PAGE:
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IPE
(also commonly called lapacho)

Handroanthus spp.
(used to be Tabebuia spp. --- see fact sheet)




my samples:


both sides of a sample plank of lapacho / Tabebuia heterotricha --- HUGE enlargements are present. This sample was loaned to me by David Clark whom I thank for this and other contributions to the site. Tabebuia heterotricha is a synonym of the accepted name, Handroanthus ochraceus. The heartwood on this piece is just slightly more green than what is shown here.


end grain and end grain closeup of the piece directly above


END GRAIN UPDATE from directly above


both sides of a sample plank of ipe / Handroanthus spp. --- HUGE enlargements are present. This sample was loaned to me by David Clark whom I thank for this and other contributions to the site. The labeled side is raw and has a patina but the 2nd side has been sanded to 240 grit and so shows details better and does not have the patina. This particular vendor of samples is VERY loose (basically dishonest) in his use of figure descriptions but even so, how he arrives at "bird's eye" for this piece is beyond me.


end grain and end grain closeup of the piece directly above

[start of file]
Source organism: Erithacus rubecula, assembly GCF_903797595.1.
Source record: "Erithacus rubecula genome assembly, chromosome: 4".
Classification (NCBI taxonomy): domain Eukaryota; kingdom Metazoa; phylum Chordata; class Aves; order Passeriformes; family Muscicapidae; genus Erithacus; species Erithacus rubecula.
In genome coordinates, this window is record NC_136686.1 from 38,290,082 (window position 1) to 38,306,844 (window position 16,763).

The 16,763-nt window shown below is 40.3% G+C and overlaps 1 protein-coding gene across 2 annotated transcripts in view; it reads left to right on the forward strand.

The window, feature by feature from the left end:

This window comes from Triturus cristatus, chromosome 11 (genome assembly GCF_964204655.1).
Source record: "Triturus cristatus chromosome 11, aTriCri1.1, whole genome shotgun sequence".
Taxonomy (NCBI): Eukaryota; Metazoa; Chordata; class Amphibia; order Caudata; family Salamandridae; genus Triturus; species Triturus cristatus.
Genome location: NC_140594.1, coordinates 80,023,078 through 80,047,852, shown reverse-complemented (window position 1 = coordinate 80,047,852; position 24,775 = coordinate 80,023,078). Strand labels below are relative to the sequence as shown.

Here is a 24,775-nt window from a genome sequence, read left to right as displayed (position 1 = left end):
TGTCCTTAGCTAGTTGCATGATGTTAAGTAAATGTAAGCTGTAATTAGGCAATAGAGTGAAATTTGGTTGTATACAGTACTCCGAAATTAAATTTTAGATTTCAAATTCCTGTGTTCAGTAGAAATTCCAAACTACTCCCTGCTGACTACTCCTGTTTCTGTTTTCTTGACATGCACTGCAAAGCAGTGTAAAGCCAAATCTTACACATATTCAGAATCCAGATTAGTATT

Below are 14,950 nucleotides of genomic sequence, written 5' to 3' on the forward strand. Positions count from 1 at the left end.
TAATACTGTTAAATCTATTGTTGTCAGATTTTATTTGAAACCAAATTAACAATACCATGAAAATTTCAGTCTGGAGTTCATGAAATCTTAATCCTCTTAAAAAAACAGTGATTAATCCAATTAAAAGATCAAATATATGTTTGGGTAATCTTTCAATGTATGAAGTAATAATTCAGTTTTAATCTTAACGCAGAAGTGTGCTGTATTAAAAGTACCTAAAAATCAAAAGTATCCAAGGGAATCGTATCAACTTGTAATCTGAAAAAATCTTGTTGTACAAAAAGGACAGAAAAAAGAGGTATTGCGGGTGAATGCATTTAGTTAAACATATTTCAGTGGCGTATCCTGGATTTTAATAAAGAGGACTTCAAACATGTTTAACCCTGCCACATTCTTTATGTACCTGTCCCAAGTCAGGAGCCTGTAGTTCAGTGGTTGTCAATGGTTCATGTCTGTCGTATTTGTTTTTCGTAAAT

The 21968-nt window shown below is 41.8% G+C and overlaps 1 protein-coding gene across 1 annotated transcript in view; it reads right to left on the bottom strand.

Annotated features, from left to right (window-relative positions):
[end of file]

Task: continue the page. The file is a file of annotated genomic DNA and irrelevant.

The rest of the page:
END GRAIN UPDATE from directly above


both sides of a sample plank of ipe / Handroanthus spp. --- HUGE enlargements are present. This sample was loaned to me by David Clark whom I thank for this and other contributions to the site. The labeled side is raw and has a dull brown patina but the other side is freshly sanded, thus the different color.


end grain and end grain closeup of the piece directly above


END GRAIN UPDATE from directly above


both sides of a sample plank of ipe / Handroanthus spp. --- HUGE enlargements are present. This sample was loaned to me by David Clark whom I thank for this and other contributions to the site.


end grain and end grain closeup of the piece directly above


END GRAIN UPDATE from directly above


both sides of a sample plank of ipe / Handroanthus spp. --- HUGE enlargements are present. This sample was loaned to me by David Clark whom I thank for this and other contributions to the site.


end grain and end grain closeup of the piece directly above


small plank --- color is pretty accurate, but there is some green that you just can't see in this shot so I've taken a side grain pic that shows it very nicely (directly below). The first enlargement gets rid of the interference pattern that makes the grain look different in this pic than it is in the wood


edge grain shot of the same plank, but in this view you can see the green and yellow colors


face grain closeup and the same view with the piece moistened with water


end grain closeup and END GRAIN UPDATE of the same piece